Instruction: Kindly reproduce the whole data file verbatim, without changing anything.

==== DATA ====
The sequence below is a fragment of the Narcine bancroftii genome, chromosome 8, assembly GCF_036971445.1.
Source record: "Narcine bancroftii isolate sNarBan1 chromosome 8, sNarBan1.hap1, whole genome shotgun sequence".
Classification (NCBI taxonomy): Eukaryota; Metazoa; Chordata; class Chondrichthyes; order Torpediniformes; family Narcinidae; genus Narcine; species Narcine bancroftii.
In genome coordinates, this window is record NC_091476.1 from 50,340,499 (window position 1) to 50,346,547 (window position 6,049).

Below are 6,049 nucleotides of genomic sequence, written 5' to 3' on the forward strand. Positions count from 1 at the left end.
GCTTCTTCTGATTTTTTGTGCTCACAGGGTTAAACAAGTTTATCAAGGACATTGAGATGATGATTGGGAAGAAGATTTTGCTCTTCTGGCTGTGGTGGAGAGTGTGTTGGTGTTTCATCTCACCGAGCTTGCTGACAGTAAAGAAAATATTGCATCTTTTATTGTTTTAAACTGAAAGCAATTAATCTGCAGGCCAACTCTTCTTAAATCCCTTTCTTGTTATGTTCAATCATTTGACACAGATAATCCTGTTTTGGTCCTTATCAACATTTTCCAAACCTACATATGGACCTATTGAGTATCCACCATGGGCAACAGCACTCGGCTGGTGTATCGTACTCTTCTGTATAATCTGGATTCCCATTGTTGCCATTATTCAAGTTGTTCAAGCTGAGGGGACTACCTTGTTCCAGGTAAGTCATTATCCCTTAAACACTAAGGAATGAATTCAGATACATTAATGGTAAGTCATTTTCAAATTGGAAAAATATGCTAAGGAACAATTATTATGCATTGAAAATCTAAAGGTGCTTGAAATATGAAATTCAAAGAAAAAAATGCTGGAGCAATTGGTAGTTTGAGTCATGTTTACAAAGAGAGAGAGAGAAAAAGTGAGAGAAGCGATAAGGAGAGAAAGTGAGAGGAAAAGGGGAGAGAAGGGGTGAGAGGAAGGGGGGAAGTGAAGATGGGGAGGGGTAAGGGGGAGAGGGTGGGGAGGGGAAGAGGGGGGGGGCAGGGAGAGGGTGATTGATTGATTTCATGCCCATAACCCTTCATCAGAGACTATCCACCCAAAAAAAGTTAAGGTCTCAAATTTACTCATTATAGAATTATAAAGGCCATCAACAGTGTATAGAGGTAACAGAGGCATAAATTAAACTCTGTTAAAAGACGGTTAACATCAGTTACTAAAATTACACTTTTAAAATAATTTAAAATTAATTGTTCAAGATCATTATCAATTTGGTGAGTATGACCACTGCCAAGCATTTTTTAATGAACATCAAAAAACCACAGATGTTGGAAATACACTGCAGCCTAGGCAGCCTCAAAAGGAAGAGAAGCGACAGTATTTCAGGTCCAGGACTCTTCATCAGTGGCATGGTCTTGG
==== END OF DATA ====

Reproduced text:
The sequence below is a fragment of the Narcine bancroftii genome, chromosome 8, assembly GCF_036971445.1.
Source record: "Narcine bancroftii isolate sNarBan1 chromosome 8, sNarBan1.hap1, whole genome shotgun sequence".
Classification (NCBI taxonomy): Eukaryota; Metazoa; Chordata; class Chondrichthyes; order Torpediniformes; family Narcinidae; genus Narcine; species Narcine bancroftii.
In genome coordinates, this window is record NC_091476.1 from 50,340,499 (window position 1) to 50,346,547 (window position 6,049).

Below are 6,049 nucleotides of genomic sequence, written 5' to 3' on the forward strand. Positions count from 1 at the left end.
GCTTCTTCTGATTTTTTGTGCTCACAGGGTTAAACAAGTTTATCAAGGACATTGAGATGATGATTGGGAAGAAGATTTTGCTCTTCTGGCTGTGGTGGAGAGTGTGTTGGTGTTTCATCTCACCGAGCTTGCTGACAGTAAAGAAAATATTGCATCTTTTATTGTTTTAAACTGAAAGCAATTAATCTGCAGGCCAACTCTTCTTAAATCCCTTTCTTGTTATGTTCAATCATTTGACACAGATAATCCTGTTTTGGTCCTTATCAACATTTTCCAAACCTACATATGGACCTATTGAGTATCCACCATGGGCAACAGCACTCGGCTGGTGTATCGTACTCTTCTGTATAATCTGGATTCCCATTGTTGCCATTATTCAAGTTGTTCAAGCTGAGGGGACTACCTTGTTCCAGGTAAGTCATTATCCCTTAAACACTAAGGAATGAATTCAGATACATTAATGGTAAGTCATTTTCAAATTGGAAAAATATGCTAAGGAACAATTATTATGCATTGAAAATCTAAAGGTGCTTGAAATATGAAATTCAAAGAAAAAAATGCTGGAGCAATTGGTAGTTTGAGTCATGTTTACAAAGAGAGAGAGAGAAAAAGTGAGAGAAGCGATAAGGAGAGAAAGTGAGAGGAAAAGGGGAGAGAAGGGGTGAGAGGAAGGGGGGAAGTGAAGATGGGGAGGGGTAAGGGGGAGAGGGTGGGGAGGGGAAGAGGGGGGGGGCAGGGAGAGGGTGATTGATTGATTTCATGCCCATAACCCTTCATCAGAGACTATCCACCCAAAAAAAGTTAAGGTCTCAAATTTACTCATTATAGAATTATAAAGGCCATCAACAGTGTATAGAGGTAACAGAGGCATAAATTAAACTCTGTTAAAAGACGGTTAACATCAGTTACTAAAATTACACTTTTAAAATAATTTAAAATTAATTGTTCAAGATCATTATCAATTTGGTGAGTATGACCACTGCCAAGCATTTTTTAATGAACATCAAAAAACCACAGATGTTGGAAATACACTGCAGCCTAGGCAGCCTCAAAAGGAAGAGAAGCGACAGTATTTCAGGTCCAGGACTCTTCATCAGTGGCATGGTCTTGG